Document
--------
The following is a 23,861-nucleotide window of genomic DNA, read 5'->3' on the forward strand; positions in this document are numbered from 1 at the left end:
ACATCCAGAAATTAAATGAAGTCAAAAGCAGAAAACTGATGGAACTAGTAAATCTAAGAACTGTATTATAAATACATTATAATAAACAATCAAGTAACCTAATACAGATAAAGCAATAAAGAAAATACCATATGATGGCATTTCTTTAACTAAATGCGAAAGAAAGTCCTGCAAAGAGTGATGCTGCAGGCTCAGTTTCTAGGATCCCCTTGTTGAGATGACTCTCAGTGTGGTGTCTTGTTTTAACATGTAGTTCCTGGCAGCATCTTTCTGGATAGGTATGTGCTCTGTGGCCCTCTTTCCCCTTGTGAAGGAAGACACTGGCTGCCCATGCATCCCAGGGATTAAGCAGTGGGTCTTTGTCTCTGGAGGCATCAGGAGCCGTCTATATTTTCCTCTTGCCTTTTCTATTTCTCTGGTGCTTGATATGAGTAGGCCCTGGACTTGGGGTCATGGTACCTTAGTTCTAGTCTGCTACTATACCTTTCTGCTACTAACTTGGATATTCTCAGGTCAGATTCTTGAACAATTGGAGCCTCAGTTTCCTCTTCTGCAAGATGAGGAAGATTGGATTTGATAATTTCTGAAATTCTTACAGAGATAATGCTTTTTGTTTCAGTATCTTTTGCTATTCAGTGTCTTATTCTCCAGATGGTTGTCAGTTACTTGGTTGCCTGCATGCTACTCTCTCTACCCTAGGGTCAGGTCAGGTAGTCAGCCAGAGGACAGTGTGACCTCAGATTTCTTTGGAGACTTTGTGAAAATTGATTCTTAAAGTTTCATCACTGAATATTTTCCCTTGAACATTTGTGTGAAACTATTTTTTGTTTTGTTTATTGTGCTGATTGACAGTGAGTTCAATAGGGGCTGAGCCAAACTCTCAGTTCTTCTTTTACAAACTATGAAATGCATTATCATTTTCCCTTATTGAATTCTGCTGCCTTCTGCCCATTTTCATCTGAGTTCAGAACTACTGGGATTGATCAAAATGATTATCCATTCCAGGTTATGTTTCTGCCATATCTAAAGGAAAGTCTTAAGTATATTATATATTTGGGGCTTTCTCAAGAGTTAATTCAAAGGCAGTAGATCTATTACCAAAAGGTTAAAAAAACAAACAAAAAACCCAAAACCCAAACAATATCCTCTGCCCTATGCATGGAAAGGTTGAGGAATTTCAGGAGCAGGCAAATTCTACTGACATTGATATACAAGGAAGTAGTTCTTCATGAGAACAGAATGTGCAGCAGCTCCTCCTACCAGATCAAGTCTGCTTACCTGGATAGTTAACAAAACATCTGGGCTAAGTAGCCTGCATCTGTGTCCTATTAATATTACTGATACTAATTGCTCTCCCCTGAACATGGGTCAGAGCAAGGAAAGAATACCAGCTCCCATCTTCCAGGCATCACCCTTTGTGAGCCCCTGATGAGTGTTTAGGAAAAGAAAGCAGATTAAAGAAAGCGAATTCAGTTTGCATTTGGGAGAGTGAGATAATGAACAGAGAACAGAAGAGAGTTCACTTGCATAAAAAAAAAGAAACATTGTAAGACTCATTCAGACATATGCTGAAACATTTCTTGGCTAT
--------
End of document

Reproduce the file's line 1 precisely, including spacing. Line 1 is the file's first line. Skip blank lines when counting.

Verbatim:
The following is a 23,861-nucleotide window of genomic DNA, read 5'->3' on the forward strand; positions in this document are numbered from 1 at the left end: